Occidental Petroleum Increase Earnings and Production But Impacted By Lower Gas Prices


Occidental seeks jumbo bond funding in volatile market

Occidental Petroleum is looking to come to market this week with a jumbo bond deal but faces a volatile market reacting to new tariff treats and the Federal Reserve’s recent rate cut.

The Texas-based oil company won a bidding war against Chevron earlier this year for the acquisition of Anadarko, but levered up significantly with added cash in order to get the US$38bn buyout over the finish line.

To fund the cash portion of its acquisition, Occidental held fixed-income investor calls on Thursday and Friday to term out the US$13bn bridge loan put in place by Bank of America Merrill Lynch and Citigroup.

But the market on Monday was not conducive to new issuance as just one borrower announced an under-benchmark-sized tap after secondary spreads widened by as much as 14bp-17bp among the most actively traded bonds, according to MarketAxess data.

Spreads were reacting to President Donald Trump’s threats to impose new tariffs on Chinese goods, which sent the Dow down more than 800 points.

“In a market environment like this, with a deal this size and the fact that they have levered up to do it, means it would probably have to come relatively cheaply to get done,” said Michael Collins, senior portfolio manager at PGIM Fixed Income.

“They will probably have to do it at wider spreads than they thought they would a week ago, and that goes for any credit coming with a big deal this week.”

Occidental will not only have a volatile market to contend with, but also its own deteriorating credit profile.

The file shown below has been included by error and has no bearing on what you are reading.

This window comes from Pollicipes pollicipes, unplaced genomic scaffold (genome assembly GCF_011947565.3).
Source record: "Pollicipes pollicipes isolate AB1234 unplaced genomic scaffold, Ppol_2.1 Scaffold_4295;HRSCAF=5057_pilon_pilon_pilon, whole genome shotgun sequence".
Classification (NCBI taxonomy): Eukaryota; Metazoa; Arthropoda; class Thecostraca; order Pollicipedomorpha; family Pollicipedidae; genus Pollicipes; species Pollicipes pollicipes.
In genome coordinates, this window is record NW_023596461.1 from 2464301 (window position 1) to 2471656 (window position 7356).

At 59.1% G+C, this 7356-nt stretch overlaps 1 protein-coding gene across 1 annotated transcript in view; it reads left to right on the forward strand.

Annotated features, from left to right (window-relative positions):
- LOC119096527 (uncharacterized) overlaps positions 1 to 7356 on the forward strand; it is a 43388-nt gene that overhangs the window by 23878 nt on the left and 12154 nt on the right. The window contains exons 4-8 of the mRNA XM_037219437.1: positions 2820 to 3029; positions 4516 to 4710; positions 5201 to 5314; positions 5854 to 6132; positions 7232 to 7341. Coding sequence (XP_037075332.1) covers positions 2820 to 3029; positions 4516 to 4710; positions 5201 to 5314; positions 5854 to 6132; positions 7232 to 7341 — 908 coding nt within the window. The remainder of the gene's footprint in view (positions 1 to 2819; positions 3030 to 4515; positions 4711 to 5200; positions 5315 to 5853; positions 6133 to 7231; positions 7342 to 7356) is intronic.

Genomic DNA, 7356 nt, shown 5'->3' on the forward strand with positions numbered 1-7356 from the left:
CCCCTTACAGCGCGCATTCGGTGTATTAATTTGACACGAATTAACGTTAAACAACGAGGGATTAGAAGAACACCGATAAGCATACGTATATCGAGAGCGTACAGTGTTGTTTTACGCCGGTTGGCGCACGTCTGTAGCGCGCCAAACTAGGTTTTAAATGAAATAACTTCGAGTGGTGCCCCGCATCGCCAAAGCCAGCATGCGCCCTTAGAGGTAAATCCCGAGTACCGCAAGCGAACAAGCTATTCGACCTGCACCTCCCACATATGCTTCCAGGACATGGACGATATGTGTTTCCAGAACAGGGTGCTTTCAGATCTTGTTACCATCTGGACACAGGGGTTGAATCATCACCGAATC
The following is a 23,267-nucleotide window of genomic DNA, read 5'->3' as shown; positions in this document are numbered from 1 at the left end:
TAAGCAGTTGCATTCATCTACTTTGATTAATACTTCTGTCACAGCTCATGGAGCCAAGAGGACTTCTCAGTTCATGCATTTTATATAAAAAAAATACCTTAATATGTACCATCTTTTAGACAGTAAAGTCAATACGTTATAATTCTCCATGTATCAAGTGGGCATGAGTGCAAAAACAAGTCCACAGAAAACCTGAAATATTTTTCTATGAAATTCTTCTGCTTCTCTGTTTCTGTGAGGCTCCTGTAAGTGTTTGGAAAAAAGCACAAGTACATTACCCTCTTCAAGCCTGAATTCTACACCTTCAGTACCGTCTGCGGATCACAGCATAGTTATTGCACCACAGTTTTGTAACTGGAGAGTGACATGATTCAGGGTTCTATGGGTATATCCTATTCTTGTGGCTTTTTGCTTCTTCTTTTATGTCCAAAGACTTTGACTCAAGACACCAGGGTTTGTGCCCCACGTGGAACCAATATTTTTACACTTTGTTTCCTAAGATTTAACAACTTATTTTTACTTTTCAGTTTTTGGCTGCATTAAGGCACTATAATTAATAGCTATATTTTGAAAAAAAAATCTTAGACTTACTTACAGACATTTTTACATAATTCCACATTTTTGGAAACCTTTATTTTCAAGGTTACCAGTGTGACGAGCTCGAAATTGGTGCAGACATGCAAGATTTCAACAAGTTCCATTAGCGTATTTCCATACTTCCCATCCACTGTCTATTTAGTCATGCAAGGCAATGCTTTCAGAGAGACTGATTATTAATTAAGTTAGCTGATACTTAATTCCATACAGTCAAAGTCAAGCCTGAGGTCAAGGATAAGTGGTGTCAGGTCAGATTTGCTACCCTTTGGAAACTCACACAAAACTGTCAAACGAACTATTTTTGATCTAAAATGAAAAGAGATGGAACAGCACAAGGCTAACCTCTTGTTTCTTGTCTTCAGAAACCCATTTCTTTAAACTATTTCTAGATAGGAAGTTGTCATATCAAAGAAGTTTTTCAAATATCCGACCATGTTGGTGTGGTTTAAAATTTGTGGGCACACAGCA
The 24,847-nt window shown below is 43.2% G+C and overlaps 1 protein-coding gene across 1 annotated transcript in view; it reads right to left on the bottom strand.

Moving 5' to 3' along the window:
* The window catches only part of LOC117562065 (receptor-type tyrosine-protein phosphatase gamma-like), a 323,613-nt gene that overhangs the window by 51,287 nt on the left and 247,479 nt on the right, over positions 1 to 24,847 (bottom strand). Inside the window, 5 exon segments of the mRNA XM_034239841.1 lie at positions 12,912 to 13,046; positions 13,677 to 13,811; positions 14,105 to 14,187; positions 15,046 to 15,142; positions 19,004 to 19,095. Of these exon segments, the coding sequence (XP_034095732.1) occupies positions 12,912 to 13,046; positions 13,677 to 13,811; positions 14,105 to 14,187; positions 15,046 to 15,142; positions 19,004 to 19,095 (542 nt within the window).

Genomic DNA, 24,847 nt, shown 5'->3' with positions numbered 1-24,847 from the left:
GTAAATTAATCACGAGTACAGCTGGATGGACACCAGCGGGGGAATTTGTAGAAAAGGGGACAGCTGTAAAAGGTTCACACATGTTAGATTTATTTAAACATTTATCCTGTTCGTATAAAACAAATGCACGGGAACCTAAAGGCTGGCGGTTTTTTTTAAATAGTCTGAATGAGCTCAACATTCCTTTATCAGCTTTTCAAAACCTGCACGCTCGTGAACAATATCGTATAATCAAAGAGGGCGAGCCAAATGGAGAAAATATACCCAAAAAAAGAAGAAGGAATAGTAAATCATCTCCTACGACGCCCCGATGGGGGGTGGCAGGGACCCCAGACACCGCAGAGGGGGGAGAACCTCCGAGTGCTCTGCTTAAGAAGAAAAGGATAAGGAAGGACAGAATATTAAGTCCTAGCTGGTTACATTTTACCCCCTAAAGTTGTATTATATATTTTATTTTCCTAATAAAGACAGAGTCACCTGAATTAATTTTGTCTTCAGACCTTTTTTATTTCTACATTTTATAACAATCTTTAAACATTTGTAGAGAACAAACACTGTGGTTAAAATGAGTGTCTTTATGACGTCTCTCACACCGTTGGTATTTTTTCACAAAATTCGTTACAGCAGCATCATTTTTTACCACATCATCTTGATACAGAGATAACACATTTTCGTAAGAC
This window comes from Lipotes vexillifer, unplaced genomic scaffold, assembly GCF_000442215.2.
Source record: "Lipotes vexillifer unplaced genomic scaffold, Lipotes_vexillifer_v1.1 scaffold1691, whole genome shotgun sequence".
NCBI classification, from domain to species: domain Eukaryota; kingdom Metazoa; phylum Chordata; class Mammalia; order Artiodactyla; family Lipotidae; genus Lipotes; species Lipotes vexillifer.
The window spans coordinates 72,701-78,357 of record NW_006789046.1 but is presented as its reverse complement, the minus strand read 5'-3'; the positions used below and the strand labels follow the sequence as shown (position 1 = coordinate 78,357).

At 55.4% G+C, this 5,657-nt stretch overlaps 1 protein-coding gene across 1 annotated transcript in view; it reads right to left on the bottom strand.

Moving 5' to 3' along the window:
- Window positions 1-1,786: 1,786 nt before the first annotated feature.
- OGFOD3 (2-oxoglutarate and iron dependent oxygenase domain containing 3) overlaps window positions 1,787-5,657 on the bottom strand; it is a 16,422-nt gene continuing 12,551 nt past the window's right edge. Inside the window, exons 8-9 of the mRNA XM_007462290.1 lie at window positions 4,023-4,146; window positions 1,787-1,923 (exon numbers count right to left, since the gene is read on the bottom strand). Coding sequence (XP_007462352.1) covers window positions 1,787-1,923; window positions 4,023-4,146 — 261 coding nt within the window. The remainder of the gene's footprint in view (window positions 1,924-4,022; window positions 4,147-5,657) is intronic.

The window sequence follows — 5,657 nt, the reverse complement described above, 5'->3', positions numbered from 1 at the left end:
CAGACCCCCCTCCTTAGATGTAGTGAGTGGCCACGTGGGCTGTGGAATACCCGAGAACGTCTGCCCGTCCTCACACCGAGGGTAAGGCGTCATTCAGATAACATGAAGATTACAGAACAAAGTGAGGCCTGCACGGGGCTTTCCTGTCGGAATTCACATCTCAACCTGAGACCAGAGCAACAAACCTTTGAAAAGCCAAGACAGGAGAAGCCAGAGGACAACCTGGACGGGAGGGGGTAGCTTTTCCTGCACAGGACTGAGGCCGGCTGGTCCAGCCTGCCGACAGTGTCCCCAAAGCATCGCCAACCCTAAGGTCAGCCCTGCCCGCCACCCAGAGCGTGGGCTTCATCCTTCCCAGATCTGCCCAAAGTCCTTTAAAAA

Shortly after the announced bond funding, Moody’s cut Occidental’s long-term credit rating by three notches to Baa3 from A3. S&P and Fitch, A/A, are expected to follow suite.

“While the acquisition will strengthen and diversify OXY’s upstream and midstream asset base, adding further scale to its already large position in the Permian Basin, the significant increase in debt leaves the company with less flexibility to confront commodity price volatility,” said Andrew Brooks, Moody’s vice president.

The rating agencies, however, are likely to give the company time to execute on its deleveraging plan before entertaining a downgrade to junk, CreditSights noted.

Still, there are some things going in favor of the deal.

Although the average yield on US IG fixed income has declined to its lowest point since September 2017 at 2.43%, average non-US IG fixed income yields have collapsed to a record-low 0.32%, according to BAML research.

Foreign bond investors such as insurance companies have to meet certain minimum yields and they may be forced into taking risks in names like Occidental to meet those requirements.

“We think foreign fixed-income investors have no choice but to take more risk,” BAML wrote in the report.

“That means more unhedged money entering the US bond market and, especially, the US corporate bond market.”

Occidental’s credit story also benefits from its successful sale of Anadarko’s African assets to Total Capital for US$8.8bn. That transaction was also funded in the US bond market in June. nL8N2495AL

The sale allowed Occidental to reduce its bridge loan to US$13bn from US$21.8bn.

Additionally, Ecopetrol announced it would pay Occidental US$1.5bn for a 49% stake in the 97,000 Midland acres.

“Achieving the full complement of US$10bn-US$15bn of projected asset sales for debt reduction in the near term, are fundamental to credit accretion from the weak level which the terms of OXY’s acquisition have imposed on the company,” Moody’s wrote in its report.